June extensions

Other Chinese companies have continued to expand overseas despite Covid travel restrictions.

Ant Group, the fintech affiliate of Alibaba, announced in June that it has launched a digital wholesale bank in Singapore following approval from the Monetary Authority of Singapore.

Also in June, Hong Kong-listed toy company Pop Mart tested American waters by opening its first temporary location near Los Angeles. The company sells collectible toy figure sets – in unmarked boxes. That means a customer might get a new toy to add to a collection, or the same toy the customer has already purchased.

Like Miniso, Pop Mart stores have become commonplace in Chinese malls. There is even a Pop Mart store at Universal Beijing Resort.

Localization Challenges

It remains to be seen whether the recent overseas growth for those Chinese companies will continue.

For business or geopolitical reasons, many Chinese companies have not found success abroad. Take ZTE’s failure to expand its smartphone business in America after US sanctions.

Highly successful companies such as short video company TikTok, owned by Beijing-based ByteDance, are under pressure from the US government over data security concerns.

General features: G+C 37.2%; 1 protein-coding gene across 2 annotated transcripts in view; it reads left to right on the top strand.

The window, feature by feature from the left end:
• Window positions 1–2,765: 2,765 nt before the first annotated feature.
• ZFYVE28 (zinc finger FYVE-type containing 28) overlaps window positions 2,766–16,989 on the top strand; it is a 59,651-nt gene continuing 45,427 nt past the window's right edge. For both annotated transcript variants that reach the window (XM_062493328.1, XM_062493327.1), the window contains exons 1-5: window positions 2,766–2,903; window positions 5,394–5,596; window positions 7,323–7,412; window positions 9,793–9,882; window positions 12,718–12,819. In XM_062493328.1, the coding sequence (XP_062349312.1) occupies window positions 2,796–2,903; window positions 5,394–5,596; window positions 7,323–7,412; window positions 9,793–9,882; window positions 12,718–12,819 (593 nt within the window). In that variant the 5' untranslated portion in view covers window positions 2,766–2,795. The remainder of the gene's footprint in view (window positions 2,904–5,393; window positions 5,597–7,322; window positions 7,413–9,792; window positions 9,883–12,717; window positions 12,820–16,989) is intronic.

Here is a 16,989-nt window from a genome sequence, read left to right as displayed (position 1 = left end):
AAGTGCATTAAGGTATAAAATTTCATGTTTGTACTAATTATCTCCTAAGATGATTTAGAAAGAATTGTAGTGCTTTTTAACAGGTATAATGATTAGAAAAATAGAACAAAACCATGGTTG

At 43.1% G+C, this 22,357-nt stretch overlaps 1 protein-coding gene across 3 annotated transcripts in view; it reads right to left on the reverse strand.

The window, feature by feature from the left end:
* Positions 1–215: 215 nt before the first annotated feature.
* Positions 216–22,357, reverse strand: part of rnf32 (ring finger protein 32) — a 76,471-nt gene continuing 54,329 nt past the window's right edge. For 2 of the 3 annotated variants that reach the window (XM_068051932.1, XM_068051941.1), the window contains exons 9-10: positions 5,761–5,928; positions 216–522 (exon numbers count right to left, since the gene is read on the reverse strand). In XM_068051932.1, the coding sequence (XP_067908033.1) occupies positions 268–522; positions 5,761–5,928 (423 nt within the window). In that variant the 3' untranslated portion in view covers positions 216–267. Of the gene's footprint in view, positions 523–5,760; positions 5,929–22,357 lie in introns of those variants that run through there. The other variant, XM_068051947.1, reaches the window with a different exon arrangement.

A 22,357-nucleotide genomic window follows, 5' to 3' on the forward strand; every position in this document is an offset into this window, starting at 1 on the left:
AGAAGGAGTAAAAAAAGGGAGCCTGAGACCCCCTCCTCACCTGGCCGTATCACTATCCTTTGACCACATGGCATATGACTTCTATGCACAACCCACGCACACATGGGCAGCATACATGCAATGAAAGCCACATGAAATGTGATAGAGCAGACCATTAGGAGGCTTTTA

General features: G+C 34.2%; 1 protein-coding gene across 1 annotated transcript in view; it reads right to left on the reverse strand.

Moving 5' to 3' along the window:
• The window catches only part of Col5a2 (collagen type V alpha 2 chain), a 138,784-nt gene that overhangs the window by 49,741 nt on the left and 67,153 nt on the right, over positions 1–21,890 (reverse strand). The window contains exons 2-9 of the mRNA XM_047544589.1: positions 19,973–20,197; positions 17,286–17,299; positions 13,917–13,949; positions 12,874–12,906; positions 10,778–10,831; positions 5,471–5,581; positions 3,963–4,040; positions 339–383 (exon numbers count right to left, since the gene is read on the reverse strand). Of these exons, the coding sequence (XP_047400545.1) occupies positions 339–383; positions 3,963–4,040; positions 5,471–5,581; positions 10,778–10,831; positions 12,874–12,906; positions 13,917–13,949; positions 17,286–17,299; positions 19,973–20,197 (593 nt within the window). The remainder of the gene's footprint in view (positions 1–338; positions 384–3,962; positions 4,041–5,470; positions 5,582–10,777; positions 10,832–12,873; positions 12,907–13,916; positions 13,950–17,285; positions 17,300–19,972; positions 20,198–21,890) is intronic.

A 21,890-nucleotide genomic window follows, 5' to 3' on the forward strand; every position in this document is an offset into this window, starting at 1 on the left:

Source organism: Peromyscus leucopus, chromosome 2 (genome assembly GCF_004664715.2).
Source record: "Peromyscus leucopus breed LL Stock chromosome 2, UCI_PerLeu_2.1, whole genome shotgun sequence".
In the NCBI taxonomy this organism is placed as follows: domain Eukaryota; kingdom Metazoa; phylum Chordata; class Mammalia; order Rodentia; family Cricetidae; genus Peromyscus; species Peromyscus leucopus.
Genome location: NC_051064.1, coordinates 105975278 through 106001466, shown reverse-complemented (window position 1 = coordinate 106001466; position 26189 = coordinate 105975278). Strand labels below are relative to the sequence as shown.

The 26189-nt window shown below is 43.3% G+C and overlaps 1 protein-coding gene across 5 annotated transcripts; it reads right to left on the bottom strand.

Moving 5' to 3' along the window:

Read more about China from CNBC Pro

Not to mention the inherent challenge of becoming an efficient international organization. A CNBC report on Chinese tech companies found that business culture at home — with lots of Mandarin and long hours — often made its way abroad and discouraged local workers from staying.

But whether it’s electric cars or home appliances, conversations with many Chinese companies reveal a deep-seated but vague ambition unaffected by the pandemic: to become a global company.

Disclosure: NBCUniversal is the parent company of Universal Studios and CNBC.

Share is Love^^